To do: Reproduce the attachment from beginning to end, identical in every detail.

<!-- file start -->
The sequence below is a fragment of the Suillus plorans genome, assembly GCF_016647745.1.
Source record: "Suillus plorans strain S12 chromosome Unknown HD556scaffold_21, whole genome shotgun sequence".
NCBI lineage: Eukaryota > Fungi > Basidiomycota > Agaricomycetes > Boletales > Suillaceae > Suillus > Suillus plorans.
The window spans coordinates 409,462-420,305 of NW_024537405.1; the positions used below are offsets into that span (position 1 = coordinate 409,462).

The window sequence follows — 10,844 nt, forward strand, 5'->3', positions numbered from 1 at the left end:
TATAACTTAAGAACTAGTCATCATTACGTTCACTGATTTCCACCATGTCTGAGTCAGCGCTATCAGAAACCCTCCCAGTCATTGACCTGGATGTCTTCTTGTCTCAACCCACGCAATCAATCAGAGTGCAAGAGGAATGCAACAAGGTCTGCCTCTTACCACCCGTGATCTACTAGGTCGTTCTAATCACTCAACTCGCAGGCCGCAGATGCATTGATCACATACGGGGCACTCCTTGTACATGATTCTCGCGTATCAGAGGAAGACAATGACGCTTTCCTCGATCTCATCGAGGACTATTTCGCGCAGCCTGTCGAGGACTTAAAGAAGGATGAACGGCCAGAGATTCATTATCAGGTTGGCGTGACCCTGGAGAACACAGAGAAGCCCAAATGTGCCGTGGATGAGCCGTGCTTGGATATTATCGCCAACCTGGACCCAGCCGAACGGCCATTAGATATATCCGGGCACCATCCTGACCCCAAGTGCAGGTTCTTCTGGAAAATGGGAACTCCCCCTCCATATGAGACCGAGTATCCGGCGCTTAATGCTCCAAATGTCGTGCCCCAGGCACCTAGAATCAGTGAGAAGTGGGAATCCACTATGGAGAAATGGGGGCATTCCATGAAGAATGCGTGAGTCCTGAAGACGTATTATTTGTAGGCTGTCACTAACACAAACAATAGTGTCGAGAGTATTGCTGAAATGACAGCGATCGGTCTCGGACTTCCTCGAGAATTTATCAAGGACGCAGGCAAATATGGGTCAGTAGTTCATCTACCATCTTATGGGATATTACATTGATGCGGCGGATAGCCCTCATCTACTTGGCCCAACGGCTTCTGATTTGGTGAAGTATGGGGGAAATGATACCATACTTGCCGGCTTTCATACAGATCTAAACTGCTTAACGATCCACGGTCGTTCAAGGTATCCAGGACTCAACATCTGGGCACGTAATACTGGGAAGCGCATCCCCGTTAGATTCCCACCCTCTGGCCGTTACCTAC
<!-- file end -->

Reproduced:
The sequence below is a fragment of the Suillus plorans genome, assembly GCF_016647745.1.
Source record: "Suillus plorans strain S12 chromosome Unknown HD556scaffold_21, whole genome shotgun sequence".
NCBI lineage: Eukaryota > Fungi > Basidiomycota > Agaricomycetes > Boletales > Suillaceae > Suillus > Suillus plorans.
The window spans coordinates 409,462-420,305 of NW_024537405.1; the positions used below are offsets into that span (position 1 = coordinate 409,462).

The window sequence follows — 10,844 nt, forward strand, 5'->3', positions numbered from 1 at the left end:
TATAACTTAAGAACTAGTCATCATTACGTTCACTGATTTCCACCATGTCTGAGTCAGCGCTATCAGAAACCCTCCCAGTCATTGACCTGGATGTCTTCTTGTCTCAACCCACGCAATCAATCAGAGTGCAAGAGGAATGCAACAAGGTCTGCCTCTTACCACCCGTGATCTACTAGGTCGTTCTAATCACTCAACTCGCAGGCCGCAGATGCATTGATCACATACGGGGCACTCCTTGTACATGATTCTCGCGTATCAGAGGAAGACAATGACGCTTTCCTCGATCTCATCGAGGACTATTTCGCGCAGCCTGTCGAGGACTTAAAGAAGGATGAACGGCCAGAGATTCATTATCAGGTTGGCGTGACCCTGGAGAACACAGAGAAGCCCAAATGTGCCGTGGATGAGCCGTGCTTGGATATTATCGCCAACCTGGACCCAGCCGAACGGCCATTAGATATATCCGGGCACCATCCTGACCCCAAGTGCAGGTTCTTCTGGAAAATGGGAACTCCCCCTCCATATGAGACCGAGTATCCGGCGCTTAATGCTCCAAATGTCGTGCCCCAGGCACCTAGAATCAGTGAGAAGTGGGAATCCACTATGGAGAAATGGGGGCATTCCATGAAGAATGCGTGAGTCCTGAAGACGTATTATTTGTAGGCTGTCACTAACACAAACAATAGTGTCGAGAGTATTGCTGAAATGACAGCGATCGGTCTCGGACTTCCTCGAGAATTTATCAAGGACGCAGGCAAATATGGGTCAGTAGTTCATCTACCATCTTATGGGATATTACATTGATGCGGCGGATAGCCCTCATCTACTTGGCCCAACGGCTTCTGATTTGGTGAAGTATGGGGGAAATGATACCATACTTGCCGGCTTTCATACAGATCTAAACTGCTTAACGATCCACGGTCGTTCAAGGTATCCAGGACTCAACATCTGGGCACGTAATACTGGGAAGCGCATCCCCGTTAGATTCCCACCCTCTGGCCGTTACCTAC